If you’re facing challenging times or if you’re simply feeling down and out, here’s a story shared by John Brown, former CEO of Hospice of Crawford County, that just might help you get back on your feet.
One day an old traveler happens upon a small dilapidated cottage a few miles out of town. As he approaches, an elderly woman opens the door and greets him with a hesitant smile.
“How are you?” he begins on a note of enthusiasm.
“Okay, I suppose,” she replies in a sullen manner.
“Do you mind if I join you for a hot meal?” he asks. “I haven’t eaten in a few days.”
“But sir … I haven’t enough to feed myself. There’s not a scrap of food in the house. My husband died and I’ve been through some tough times, and…”
“But madam!” he interrupted. “I have just what we need to make the most delicious soup you’ve ever tasted.” Before she could say another word, he pulls an old nail from his pocket and holds it in front of her face.
“A nail … are you kidding? What good is a nail when we’re both starving?” she demands.
“My dear woman … this is the secret ingredient for the soup. Trust me, I’ll show you how it works.”
Upon entering what’s left of the small cottage, the old traveler takes off his coat and walks into the kitchen. Sure enough, the cupboards are bare. He rolls up his sleeves and directs the woman to fill a pot with water and place it on the stove. When it begins to boil, he throws in the nail. She just stares at him in despair.
He knows the look of despair on her face – he’s seen it many times.
“Madam, I realize this may be impossible, but would you have even the slightest remnant of a potato anywhere? It could add some flavor.”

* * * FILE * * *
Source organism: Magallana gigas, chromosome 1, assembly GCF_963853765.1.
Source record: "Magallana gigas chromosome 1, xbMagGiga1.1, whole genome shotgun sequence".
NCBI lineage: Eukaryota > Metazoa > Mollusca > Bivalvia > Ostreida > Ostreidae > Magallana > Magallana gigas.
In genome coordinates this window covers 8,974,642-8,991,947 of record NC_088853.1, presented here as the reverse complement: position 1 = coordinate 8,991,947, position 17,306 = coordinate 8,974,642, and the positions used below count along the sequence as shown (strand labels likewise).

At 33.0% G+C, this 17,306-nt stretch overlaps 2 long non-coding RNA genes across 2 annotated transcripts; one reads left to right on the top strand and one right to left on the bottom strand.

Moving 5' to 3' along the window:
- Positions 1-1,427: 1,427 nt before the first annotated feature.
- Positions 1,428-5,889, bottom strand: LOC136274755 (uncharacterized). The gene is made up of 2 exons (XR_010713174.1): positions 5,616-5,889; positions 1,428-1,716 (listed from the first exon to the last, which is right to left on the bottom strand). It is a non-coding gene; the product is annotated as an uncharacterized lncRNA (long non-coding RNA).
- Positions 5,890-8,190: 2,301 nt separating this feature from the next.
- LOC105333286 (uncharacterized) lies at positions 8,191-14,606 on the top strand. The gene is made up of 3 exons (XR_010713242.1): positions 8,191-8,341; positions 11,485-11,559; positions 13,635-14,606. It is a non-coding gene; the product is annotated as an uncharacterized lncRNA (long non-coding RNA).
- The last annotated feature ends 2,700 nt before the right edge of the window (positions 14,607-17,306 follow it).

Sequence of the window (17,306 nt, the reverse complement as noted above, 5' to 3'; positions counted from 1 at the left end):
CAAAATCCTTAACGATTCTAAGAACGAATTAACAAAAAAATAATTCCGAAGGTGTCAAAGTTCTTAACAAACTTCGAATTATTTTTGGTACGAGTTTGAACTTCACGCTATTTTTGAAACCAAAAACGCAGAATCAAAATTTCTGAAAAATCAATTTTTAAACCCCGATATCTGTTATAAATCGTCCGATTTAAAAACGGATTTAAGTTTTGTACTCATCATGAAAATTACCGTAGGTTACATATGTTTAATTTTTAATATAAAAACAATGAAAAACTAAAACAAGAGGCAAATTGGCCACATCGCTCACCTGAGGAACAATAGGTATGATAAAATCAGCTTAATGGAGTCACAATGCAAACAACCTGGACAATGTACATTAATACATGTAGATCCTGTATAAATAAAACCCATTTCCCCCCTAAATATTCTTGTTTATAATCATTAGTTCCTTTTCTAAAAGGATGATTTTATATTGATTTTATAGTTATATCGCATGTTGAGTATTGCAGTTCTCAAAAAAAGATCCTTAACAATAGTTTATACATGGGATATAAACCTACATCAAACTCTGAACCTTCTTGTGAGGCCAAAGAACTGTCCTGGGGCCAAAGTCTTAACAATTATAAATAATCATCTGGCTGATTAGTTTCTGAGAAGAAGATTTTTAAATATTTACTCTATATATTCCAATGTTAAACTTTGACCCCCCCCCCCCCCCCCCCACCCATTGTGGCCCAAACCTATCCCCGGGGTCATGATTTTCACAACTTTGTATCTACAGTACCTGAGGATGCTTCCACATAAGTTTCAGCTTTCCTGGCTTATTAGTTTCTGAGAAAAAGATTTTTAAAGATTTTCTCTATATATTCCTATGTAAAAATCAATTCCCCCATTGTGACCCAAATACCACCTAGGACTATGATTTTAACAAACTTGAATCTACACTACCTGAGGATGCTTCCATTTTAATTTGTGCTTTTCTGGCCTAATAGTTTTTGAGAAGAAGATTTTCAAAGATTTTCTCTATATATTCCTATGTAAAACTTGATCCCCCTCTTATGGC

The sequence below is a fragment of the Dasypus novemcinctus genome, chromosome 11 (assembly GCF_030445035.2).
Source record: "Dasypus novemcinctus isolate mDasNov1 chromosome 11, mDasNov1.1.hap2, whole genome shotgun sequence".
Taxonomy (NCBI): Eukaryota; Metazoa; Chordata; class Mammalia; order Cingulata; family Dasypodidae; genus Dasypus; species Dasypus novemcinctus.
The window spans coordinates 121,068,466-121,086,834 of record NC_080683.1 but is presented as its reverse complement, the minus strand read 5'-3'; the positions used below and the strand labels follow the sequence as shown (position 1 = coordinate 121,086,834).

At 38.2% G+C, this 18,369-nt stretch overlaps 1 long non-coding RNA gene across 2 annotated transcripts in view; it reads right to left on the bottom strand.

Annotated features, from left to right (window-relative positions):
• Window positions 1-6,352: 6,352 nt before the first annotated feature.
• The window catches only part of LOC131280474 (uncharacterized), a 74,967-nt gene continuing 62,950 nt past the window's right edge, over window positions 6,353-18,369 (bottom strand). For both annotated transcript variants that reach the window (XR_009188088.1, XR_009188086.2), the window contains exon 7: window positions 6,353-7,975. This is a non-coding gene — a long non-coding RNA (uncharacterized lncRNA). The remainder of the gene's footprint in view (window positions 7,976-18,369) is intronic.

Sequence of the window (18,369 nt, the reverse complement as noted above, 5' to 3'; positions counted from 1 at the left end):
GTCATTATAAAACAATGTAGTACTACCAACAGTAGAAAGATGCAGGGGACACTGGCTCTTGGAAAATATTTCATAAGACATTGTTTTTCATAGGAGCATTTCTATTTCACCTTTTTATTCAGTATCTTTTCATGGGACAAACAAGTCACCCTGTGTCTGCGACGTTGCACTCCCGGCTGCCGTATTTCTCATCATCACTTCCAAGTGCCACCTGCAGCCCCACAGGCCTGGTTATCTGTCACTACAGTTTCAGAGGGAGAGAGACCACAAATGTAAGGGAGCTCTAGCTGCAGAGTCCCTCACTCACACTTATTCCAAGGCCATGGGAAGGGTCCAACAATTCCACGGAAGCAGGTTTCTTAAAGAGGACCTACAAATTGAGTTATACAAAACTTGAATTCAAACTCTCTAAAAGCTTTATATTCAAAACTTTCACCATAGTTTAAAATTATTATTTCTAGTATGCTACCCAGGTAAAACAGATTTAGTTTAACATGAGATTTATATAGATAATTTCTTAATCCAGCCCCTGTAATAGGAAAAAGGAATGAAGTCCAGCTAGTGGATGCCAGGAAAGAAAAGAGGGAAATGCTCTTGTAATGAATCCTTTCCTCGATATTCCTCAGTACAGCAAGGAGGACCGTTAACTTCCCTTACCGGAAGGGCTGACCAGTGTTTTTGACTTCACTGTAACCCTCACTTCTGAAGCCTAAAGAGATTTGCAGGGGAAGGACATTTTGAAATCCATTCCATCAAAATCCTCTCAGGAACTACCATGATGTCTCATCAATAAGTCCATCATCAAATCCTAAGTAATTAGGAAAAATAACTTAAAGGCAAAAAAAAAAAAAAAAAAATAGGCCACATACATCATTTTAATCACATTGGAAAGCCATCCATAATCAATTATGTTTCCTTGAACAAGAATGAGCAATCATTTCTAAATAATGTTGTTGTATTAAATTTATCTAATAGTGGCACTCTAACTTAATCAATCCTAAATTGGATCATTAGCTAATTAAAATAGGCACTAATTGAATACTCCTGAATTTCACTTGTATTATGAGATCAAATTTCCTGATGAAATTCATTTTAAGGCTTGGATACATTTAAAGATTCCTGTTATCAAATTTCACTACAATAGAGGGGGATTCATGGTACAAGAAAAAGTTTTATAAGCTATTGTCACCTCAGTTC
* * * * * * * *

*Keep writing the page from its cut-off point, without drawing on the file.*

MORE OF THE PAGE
“I doubt it … but I’ll look,” she says while walking down the creaky stairs into the old root cellar. There the old woman finds a few old potatoes in the corner and presents them to the traveler. After washing and dicing them, he drops the pieces into the pot.
“By the way, would you happen to have a parsnip or turnip around? If you don’t, it’s alright.”
Remembering she saw one in the cellar, the old woman soon returns with another specimen and it winds up in the boiling water as well.
“You know, although we don’t need it, some seasoning might add some flavor,” says the traveler. Soon she’s back with a sprinkle of salt and pepper.
“Wouldn’t it be nice, not essential of course, to have a fresh carrot or two?” he asks. A short time later she presents a handful of vegetables from her old garden.
“And I know this is probably out of the question, but a little flour for thickening could really add the finishing touch … not necessary of course, but certainly a nice addition.”
After scavenging around the kitchen for a few minutes, the old woman finds some flour, makes it into a paste and slowly stirs it into the soup. Somewhat exhausted, she sits down at the kitchen table, closes her eyes, places her head on her hands, and begins to notice a wonderful aroma that immediately stimulates fond memories.
A tap on the shoulder arouses her, as the traveler places a delicious bowl of Nail Soup before her. And as they savor the hearty meal, the old woman is awestruck. For she has witnessed magic – or perhaps a miracle heralding better times.
This old story, recounted over the ages in many cultures, reflects the true resourcefulness that’s buried within each of us. It builds on the power of the human spirit to uncover the survival elements we need that often seem hidden, yet really exist in front of our eyes.
Nail Soup is a metaphor of encouragement, of belief and of rediscovering what is missing – perhaps the truest elements of healing. It shows us that when we reach deep within, we nourish ourselves and fortify our spirit.
So if you’re at your wit’s end, look around you and know that as a precious child of God, you too have all the ingredients you need to create a personal recipe for success – Mind Over Matter!
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Barry Bittman, MD is a neurologist, author, international speaker, inventor and researcher. He is the CEO and Director of the Mind-Body Wellness Center, 18201 Conneaut Lake Road in Meadville, phone (814) 724-1765, fax (814) 333-8662, www.mind-body.org.